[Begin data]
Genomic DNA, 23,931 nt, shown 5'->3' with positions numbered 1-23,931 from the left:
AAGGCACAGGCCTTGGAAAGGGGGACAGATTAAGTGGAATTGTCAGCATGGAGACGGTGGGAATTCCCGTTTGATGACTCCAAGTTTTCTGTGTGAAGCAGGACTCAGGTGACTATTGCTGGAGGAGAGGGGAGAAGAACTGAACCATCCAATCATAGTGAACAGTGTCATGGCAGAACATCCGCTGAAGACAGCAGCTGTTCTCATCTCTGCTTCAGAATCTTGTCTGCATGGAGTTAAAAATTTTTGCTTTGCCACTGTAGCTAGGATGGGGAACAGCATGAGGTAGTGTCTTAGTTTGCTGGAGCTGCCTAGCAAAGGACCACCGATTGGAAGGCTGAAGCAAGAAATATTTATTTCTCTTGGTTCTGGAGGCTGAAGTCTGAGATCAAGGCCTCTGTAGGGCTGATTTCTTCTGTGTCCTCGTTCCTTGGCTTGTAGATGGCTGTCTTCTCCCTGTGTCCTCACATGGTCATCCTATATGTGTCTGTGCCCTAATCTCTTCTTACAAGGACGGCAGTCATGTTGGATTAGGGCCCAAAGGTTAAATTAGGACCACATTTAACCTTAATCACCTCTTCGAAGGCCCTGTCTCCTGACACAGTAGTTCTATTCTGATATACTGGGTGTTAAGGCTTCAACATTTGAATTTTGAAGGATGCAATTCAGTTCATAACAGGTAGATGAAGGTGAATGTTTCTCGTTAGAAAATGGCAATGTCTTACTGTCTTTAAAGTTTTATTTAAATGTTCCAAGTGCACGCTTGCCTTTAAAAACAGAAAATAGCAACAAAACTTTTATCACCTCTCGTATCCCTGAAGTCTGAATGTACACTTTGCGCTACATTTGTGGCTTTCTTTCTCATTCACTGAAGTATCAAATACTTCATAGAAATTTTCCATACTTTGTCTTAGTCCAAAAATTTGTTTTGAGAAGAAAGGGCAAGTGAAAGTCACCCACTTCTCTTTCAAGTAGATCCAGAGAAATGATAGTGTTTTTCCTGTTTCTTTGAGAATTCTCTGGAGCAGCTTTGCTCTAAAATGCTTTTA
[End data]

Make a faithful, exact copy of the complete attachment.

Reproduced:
Genomic DNA, 23,931 nt, shown 5'->3' with positions numbered 1-23,931 from the left:
AAGGCACAGGCCTTGGAAAGGGGGACAGATTAAGTGGAATTGTCAGCATGGAGACGGTGGGAATTCCCGTTTGATGACTCCAAGTTTTCTGTGTGAAGCAGGACTCAGGTGACTATTGCTGGAGGAGAGGGGAGAAGAACTGAACCATCCAATCATAGTGAACAGTGTCATGGCAGAACATCCGCTGAAGACAGCAGCTGTTCTCATCTCTGCTTCAGAATCTTGTCTGCATGGAGTTAAAAATTTTTGCTTTGCCACTGTAGCTAGGATGGGGAACAGCATGAGGTAGTGTCTTAGTTTGCTGGAGCTGCCTAGCAAAGGACCACCGATTGGAAGGCTGAAGCAAGAAATATTTATTTCTCTTGGTTCTGGAGGCTGAAGTCTGAGATCAAGGCCTCTGTAGGGCTGATTTCTTCTGTGTCCTCGTTCCTTGGCTTGTAGATGGCTGTCTTCTCCCTGTGTCCTCACATGGTCATCCTATATGTGTCTGTGCCCTAATCTCTTCTTACAAGGACGGCAGTCATGTTGGATTAGGGCCCAAAGGTTAAATTAGGACCACATTTAACCTTAATCACCTCTTCGAAGGCCCTGTCTCCTGACACAGTAGTTCTATTCTGATATACTGGGTGTTAAGGCTTCAACATTTGAATTTTGAAGGATGCAATTCAGTTCATAACAGGTAGATGAAGGTGAATGTTTCTCGTTAGAAAATGGCAATGTCTTACTGTCTTTAAAGTTTTATTTAAATGTTCCAAGTGCACGCTTGCCTTTAAAAACAGAAAATAGCAACAAAACTTTTATCACCTCTCGTATCCCTGAAGTCTGAATGTACACTTTGCGCTACATTTGTGGCTTTCTTTCTCATTCACTGAAGTATCAAATACTTCATAGAAATTTTCCATACTTTGTCTTAGTCCAAAAATTTGTTTTGAGAAGAAAGGGCAAGTGAAAGTCACCCACTTCTCTTTCAAGTAGATCCAGAGAAATGATAGTGTTTTTCCTGTTTCTTTGAGAATTCTCTGGAGCAGCTTTGCTCTAAAATGCTTTTA